Enjoying cultural specialties is one of the best parts of traveling, and truly gives you a taste of the local flavor. However, if it’s something you don’t recognize, it might be wise to read up on what you’re about to put in your mouth before you open and insert. Because while adventurous eating can be fun, some things are just not worth the experience. Here’s a collection of delicacies and comfort foods from around the world that foreigners may find a bit difficult to stomach: 10 foods you love only if you were raised on them.
Sources: IntlDelicacies.com, Wikipedia.org, IBTimes.com, UrbanSpoon.com, Weather.com, FoxNews.com, ReadersDigest.ca
Prepare yourself, because this is probably the least-gross item on the list. Vegemite is a hot commodity in Australia, and while it’s similar to Marmite — which is more widely eaten — Vegemite has its own special taste. Made from a yeast extract, Vegemite is a dark brown paste that’s spread on breads, crackers, sandwiches and really anything Australians happen to have handy. It’s salty, bitter, malty, and similar to beef bouillon. It’s rare that somebody who hasn’t been brought up on the stuff enjoys it at first taste.
Not to be confused with escargot, escamoles are a Mexican specialty made from insect larvae — specifically ant larva normally found in agave or maguey plants. Buttery and nutty in flavor, they resemble cottage cheese in consistency and are considered the “caviar of insects.” It’s difficult to harvest them. Farmers need to dig down as far as two feet into the ground to reach a nest of larvae, and are they are therefore considered a special (and expensive) treat.
Iceland isn’t exactly known for its cuisine, but hákarl takes that to a new level. The uremic acid in fresh shark can be fatal if the meat is not handled correctly, and in olden days, folklore has it people died from eating fresh shark meat that hadn’t been butchered properly. Icelanders began burying and hanging to dry their Greenland and sleeper sharks for months at a time before eating. Fermenting it gave the meat a strong cheese-bathed-in-acid taste. It’s also supposed to aid digestion.
Though they’re not exactly 100 years old, these eggs are still old, and would most likely be thrown out in a heartbeat by anybody not in the know. In China, duck, chicken or quail eggs are set in a mixture of clay, ash and rice straw among other things, and left for several months to “cook.” Once opened, they are brownish-green and gelatinous-looking monstrosities with a distinct sulfur smell. They are eaten as is or used as an ingredient in other meals.
Think of a hard-boiled egg. Now put a barely developed duck fetus inside it. This is balut, and, unbelievably, it is a popular street food in Vietnam and the Philippines. Boiled and salted, these can be found on most corners, and they’re eaten as snacks throughout the day. One can only imagine the horror of an unsuspecting tourist looking to try out some local flavor…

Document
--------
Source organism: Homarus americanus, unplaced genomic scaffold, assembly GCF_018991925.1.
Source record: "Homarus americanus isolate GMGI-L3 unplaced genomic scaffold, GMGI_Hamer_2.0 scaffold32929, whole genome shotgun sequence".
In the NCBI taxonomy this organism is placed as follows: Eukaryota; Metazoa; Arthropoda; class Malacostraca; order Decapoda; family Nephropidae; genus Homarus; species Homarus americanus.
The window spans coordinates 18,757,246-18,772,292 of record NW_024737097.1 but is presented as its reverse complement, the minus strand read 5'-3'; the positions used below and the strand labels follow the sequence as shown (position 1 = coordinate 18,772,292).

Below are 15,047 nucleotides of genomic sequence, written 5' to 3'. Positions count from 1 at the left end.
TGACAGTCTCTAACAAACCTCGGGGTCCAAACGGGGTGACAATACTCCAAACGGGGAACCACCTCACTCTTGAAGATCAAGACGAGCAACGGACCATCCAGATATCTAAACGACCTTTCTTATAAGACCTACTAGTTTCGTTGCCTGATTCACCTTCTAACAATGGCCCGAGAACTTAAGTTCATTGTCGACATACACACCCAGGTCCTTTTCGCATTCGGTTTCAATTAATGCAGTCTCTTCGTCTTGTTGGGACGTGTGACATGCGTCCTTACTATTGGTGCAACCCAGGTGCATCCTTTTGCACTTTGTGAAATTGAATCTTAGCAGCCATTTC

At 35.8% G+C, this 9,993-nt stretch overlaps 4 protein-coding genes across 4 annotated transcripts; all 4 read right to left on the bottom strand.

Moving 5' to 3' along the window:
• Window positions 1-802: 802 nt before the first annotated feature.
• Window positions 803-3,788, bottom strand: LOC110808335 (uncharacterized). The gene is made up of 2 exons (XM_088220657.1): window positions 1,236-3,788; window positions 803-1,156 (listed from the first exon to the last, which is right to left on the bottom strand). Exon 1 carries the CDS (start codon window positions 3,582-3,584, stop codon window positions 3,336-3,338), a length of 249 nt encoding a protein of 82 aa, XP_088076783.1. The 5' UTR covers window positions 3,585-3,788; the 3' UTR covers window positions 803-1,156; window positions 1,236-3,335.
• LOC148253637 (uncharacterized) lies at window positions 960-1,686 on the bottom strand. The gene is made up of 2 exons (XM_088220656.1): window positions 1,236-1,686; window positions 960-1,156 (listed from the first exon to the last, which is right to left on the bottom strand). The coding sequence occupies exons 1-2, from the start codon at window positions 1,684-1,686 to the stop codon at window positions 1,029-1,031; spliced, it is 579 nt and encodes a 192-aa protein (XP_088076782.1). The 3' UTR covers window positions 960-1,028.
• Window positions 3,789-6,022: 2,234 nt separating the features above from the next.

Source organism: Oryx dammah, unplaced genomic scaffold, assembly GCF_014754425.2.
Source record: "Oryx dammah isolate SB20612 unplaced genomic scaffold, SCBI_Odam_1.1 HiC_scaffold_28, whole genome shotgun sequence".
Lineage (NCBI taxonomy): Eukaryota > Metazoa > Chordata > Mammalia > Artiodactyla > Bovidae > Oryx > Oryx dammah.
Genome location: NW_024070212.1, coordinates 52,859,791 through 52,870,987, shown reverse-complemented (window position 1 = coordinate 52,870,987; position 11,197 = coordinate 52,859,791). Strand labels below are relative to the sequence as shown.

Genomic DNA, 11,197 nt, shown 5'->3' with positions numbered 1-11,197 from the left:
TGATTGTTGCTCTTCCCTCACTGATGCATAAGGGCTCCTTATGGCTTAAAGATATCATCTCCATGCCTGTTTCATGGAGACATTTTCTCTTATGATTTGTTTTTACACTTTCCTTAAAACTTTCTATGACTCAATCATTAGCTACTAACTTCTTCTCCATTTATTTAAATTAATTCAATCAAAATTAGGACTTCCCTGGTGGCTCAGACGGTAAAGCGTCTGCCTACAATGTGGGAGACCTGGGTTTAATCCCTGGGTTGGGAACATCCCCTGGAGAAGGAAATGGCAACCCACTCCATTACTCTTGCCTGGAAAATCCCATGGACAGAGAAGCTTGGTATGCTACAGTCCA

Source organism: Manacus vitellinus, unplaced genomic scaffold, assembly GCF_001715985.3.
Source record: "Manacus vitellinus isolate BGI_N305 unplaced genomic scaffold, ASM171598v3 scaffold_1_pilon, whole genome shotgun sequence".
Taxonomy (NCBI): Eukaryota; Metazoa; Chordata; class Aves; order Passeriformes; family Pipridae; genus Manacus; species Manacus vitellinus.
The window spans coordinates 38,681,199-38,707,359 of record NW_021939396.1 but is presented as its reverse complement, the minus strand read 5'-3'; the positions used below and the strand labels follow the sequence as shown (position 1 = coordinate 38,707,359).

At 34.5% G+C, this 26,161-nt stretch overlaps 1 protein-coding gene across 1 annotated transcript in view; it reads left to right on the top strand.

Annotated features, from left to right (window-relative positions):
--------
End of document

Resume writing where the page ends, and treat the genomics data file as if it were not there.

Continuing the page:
People all over the world have embraced most Mexican food as delicious, satisfying, and filling. Who doesn’t love a hearty burrito at 2 a.m.? But you may want to look a bit closer if huitlacoche is on the menu. It’s corn smut. Considered to be a pest, this weird, blobby tumor is found on corn. But in Mexico, it’s a delicacy and actually more expensive than the corn itself. This despite the fact that the word “huitlacoche” actually translates to “raven’s poo” in Nahuatl, or Aztec.
Nattō is a favorite breakfast dish in Japan, similar to oatmeal — if oatmeal was slimy and chunky and served with wasabi. Its smell has been likened to ammonia mixed with a car catching on fire, whatever you imagine that smells like. It’s an acquired taste to say the least.
Cheeses span a wide variety of flavors and textures, and there are many that only the most sophisticated pallet can enjoy (or unsophisticated, depending on how you view it). But how many cheeses have their legality questioned? Casu marzu is a traditional Sardinian cheese made from sheep’s milk. The cheese is filled with live insect larvae that are supposed to soften the cheese and lower the fat content. If you eat the maggots when they have already died, the cheese becomes toxic, so Casu marzu connoisseurs have to be careful to chow down early, while being careful the larvae don’t jump into their faces. Yum?
These are usually what you think about when you’re walking in the desert and contemplating all the things out there that can kill you. In China, some choose to turn the tables on these tiny killers. Boiling scorpions is supposed to render the poison in their tails harmless, and they are eaten in soup or fried as a snack in China. Apparently, scorpions have a woody taste and are raised on “ranches” in people’s homes — what a nice family pet!
Lest you think that weird delicacies can only be found outside the U.S., behold Jell-O. A gelatinous blob of dye and sugar, Jell-O is a ubiquitous snack that’s found all over the country in hospitals, school lunches, college frat parties and bars (although, as these normally have vodka in them, it’s a slightly different story). Ask any foreigner visiting the U.S. about it, and they most likely won’t touch the stuff. Also, Jell-O salad? Not OK.
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